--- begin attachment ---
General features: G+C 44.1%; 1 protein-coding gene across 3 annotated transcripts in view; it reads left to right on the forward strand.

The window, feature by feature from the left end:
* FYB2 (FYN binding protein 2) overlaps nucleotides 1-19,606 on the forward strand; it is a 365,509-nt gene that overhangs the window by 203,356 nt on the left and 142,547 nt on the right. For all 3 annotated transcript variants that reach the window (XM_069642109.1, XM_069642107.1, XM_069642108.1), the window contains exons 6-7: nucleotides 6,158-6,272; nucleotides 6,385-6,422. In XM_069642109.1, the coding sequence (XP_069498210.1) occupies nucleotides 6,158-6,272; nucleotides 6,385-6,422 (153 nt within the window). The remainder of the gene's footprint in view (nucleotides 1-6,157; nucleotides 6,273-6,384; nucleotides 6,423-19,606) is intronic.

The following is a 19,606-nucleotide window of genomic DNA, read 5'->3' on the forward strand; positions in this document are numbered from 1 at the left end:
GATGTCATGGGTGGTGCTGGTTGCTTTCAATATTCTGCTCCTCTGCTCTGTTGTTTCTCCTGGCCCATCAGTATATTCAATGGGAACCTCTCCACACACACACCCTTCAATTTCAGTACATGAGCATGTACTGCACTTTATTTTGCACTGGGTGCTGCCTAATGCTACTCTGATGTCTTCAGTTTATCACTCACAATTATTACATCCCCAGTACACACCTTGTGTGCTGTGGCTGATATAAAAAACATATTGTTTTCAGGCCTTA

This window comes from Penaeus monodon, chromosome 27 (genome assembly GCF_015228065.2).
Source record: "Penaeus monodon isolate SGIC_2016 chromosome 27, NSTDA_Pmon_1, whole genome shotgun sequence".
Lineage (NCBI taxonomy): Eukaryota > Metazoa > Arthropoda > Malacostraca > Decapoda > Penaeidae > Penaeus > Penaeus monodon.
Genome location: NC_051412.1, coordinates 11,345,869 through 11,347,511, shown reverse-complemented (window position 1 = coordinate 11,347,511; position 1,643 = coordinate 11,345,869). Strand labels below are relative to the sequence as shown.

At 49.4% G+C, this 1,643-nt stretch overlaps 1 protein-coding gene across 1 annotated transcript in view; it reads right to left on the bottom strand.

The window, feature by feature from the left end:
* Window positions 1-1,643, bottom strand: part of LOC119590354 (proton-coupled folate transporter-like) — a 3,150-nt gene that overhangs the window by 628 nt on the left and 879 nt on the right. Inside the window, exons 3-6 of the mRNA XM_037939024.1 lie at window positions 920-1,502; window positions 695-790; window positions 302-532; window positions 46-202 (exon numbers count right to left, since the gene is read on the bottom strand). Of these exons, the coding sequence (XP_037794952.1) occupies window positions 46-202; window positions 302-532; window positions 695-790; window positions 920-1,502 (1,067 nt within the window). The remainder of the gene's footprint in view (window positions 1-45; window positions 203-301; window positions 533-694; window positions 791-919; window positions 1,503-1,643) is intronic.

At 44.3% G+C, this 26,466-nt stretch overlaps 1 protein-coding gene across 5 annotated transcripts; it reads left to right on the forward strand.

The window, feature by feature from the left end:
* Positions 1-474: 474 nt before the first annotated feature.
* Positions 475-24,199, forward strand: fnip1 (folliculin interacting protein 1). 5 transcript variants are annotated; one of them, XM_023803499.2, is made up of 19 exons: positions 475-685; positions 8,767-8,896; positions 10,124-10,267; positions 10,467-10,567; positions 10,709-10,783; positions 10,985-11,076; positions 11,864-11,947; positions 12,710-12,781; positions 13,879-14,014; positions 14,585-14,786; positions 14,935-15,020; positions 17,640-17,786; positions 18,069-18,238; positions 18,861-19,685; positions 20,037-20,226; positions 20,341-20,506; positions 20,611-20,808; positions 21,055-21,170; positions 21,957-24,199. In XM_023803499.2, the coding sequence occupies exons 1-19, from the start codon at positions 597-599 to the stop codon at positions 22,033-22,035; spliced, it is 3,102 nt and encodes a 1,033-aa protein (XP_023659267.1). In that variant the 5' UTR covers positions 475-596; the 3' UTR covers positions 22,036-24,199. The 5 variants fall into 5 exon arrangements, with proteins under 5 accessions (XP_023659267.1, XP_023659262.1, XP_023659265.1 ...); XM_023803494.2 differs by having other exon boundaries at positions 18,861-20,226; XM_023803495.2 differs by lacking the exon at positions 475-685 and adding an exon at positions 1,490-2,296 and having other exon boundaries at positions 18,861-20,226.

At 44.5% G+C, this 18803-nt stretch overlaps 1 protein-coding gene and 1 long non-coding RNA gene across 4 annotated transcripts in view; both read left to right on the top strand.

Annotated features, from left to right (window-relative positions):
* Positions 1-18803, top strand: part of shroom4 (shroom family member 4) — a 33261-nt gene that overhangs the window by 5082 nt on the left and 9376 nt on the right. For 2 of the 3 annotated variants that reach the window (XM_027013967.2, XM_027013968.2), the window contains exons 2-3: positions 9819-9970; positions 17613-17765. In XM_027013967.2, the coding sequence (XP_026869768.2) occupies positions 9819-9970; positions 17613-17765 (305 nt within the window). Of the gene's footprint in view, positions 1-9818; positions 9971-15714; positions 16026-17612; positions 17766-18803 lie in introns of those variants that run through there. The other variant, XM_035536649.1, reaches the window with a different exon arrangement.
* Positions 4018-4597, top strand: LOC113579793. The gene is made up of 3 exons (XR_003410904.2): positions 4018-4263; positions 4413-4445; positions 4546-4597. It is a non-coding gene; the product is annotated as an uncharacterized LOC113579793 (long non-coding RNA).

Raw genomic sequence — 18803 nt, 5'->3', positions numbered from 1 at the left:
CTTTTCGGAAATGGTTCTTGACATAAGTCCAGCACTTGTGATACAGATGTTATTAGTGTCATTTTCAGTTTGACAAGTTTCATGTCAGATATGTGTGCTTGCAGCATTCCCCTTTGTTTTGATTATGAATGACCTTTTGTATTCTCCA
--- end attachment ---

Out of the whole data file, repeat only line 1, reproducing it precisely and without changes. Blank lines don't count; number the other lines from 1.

General features: G+C 44.1%; 1 protein-coding gene across 3 annotated transcripts in view; it reads left to right on the forward strand.